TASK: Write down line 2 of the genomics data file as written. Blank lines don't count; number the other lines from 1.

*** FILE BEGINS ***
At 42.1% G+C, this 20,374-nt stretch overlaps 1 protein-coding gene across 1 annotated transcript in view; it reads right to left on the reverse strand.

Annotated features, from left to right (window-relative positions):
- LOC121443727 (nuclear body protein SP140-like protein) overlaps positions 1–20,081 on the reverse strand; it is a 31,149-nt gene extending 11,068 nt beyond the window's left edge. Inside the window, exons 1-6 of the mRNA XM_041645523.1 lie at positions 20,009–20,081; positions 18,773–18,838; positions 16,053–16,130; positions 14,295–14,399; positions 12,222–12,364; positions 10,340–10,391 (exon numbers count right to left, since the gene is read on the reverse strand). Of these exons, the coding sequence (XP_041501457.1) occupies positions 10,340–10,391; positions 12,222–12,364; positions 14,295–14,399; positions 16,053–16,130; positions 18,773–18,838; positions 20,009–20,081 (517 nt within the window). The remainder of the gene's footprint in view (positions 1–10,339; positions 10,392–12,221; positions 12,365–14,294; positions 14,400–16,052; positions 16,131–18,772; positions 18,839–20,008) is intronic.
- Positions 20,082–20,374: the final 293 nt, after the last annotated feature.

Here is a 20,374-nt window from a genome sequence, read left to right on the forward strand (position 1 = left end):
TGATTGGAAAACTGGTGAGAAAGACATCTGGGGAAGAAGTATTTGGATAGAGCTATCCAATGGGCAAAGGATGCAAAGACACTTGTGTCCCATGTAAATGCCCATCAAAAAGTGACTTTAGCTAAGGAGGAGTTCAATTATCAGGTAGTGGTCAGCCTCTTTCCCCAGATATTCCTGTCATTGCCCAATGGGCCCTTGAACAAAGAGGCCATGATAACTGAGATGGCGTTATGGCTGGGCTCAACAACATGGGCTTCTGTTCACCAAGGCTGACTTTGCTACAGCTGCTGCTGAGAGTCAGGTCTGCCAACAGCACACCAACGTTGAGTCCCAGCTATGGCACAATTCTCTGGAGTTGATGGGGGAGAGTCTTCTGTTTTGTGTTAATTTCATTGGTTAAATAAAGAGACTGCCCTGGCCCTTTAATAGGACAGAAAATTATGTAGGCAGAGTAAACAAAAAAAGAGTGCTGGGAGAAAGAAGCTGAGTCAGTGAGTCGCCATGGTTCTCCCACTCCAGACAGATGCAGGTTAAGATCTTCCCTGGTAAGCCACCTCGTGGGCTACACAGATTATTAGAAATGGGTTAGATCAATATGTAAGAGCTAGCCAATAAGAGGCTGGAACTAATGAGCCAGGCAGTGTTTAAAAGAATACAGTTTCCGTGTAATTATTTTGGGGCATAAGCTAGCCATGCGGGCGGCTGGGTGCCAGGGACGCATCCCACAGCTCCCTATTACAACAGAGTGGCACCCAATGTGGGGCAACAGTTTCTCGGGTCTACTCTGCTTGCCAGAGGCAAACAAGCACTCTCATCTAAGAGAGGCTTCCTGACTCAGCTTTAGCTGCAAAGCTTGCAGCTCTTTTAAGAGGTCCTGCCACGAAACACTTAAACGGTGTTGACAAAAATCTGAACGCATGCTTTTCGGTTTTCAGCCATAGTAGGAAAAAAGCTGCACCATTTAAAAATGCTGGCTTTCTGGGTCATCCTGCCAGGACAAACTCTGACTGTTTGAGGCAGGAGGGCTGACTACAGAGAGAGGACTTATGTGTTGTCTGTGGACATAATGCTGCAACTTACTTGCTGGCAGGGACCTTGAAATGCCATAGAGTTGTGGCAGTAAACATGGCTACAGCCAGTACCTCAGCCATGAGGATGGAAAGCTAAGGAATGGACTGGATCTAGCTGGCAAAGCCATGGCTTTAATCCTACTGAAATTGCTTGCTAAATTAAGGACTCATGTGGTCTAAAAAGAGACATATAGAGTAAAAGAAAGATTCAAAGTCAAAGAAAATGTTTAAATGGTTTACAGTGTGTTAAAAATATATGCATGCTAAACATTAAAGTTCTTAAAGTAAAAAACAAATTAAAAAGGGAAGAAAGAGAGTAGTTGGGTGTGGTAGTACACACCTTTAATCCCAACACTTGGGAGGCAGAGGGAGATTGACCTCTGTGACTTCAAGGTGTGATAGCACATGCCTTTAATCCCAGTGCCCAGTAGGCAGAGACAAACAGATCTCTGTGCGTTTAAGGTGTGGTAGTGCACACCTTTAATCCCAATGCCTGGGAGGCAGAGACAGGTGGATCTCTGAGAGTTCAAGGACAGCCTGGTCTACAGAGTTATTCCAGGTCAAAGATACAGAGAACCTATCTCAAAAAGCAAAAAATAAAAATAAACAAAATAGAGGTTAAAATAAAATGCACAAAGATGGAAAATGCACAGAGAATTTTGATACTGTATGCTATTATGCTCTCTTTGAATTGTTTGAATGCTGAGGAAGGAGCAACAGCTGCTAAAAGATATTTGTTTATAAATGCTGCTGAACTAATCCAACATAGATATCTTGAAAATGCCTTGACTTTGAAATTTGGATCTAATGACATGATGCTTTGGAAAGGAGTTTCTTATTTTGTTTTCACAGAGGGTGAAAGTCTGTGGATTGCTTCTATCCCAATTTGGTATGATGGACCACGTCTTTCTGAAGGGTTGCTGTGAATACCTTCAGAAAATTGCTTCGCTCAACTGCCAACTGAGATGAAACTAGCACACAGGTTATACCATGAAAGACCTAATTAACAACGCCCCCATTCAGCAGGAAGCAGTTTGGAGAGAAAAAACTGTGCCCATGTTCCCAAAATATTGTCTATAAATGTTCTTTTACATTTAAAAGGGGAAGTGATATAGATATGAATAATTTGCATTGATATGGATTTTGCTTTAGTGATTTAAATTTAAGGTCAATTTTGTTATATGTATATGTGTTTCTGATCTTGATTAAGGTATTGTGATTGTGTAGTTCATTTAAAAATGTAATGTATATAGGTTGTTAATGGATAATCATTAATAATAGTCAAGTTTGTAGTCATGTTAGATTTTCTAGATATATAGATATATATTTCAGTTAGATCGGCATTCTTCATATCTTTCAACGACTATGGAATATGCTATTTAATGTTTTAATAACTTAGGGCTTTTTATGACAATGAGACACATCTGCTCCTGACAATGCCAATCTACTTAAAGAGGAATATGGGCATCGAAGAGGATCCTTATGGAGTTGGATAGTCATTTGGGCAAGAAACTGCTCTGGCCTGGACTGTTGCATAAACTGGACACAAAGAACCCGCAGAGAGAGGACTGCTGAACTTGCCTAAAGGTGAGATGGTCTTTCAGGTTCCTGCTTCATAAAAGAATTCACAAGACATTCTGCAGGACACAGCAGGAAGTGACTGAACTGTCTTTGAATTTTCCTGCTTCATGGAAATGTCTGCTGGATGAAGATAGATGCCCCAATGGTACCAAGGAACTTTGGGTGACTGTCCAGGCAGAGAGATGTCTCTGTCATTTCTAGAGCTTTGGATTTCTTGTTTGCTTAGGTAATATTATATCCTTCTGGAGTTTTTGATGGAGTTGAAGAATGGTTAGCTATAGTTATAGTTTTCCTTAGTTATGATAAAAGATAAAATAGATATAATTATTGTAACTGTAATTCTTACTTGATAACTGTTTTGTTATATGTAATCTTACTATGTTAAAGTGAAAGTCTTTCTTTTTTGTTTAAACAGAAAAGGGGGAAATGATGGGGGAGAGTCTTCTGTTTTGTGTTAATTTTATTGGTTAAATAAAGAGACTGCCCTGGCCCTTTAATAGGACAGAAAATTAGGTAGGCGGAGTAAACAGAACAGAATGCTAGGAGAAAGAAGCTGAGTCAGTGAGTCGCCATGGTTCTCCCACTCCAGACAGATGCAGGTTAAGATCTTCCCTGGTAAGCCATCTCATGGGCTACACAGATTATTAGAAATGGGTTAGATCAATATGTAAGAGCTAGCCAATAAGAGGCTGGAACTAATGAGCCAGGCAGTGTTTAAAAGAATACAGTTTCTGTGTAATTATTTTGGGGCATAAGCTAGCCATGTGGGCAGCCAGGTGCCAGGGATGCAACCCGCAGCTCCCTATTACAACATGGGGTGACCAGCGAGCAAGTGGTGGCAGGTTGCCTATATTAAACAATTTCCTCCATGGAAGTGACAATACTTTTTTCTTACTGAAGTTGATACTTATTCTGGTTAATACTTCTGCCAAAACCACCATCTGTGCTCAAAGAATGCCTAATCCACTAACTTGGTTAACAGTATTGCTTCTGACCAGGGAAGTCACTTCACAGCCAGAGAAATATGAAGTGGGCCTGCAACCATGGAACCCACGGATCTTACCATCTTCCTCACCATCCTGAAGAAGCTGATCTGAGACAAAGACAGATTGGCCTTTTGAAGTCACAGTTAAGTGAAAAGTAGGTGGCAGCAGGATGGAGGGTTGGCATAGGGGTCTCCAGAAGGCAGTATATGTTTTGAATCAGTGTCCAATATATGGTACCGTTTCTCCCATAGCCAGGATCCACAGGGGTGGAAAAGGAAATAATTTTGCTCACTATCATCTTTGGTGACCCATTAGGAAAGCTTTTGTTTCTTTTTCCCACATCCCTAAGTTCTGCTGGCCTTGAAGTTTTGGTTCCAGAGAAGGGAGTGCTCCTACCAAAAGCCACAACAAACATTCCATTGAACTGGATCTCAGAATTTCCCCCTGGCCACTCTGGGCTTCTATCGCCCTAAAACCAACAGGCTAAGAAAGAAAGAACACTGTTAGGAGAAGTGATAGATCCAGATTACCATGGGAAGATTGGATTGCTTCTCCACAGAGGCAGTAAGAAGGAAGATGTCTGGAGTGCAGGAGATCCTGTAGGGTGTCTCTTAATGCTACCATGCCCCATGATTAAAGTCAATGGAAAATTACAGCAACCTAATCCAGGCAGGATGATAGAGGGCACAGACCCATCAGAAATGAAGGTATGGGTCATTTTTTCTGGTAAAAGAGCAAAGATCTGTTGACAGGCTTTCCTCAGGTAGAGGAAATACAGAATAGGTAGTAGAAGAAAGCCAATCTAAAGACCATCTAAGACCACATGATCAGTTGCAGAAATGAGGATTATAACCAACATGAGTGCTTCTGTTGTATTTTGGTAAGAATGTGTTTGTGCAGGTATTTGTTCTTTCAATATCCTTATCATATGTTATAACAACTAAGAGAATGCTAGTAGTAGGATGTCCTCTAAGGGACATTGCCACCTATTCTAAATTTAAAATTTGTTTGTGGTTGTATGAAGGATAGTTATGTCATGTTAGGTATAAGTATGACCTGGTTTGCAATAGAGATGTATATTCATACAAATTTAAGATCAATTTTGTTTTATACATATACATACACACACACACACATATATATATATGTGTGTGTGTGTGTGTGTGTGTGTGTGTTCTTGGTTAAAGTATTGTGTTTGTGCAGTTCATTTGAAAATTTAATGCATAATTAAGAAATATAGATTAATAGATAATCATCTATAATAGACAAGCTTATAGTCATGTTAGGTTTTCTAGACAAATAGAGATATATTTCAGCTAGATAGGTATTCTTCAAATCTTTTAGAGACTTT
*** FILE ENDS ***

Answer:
Annotated features, from left to right (window-relative positions):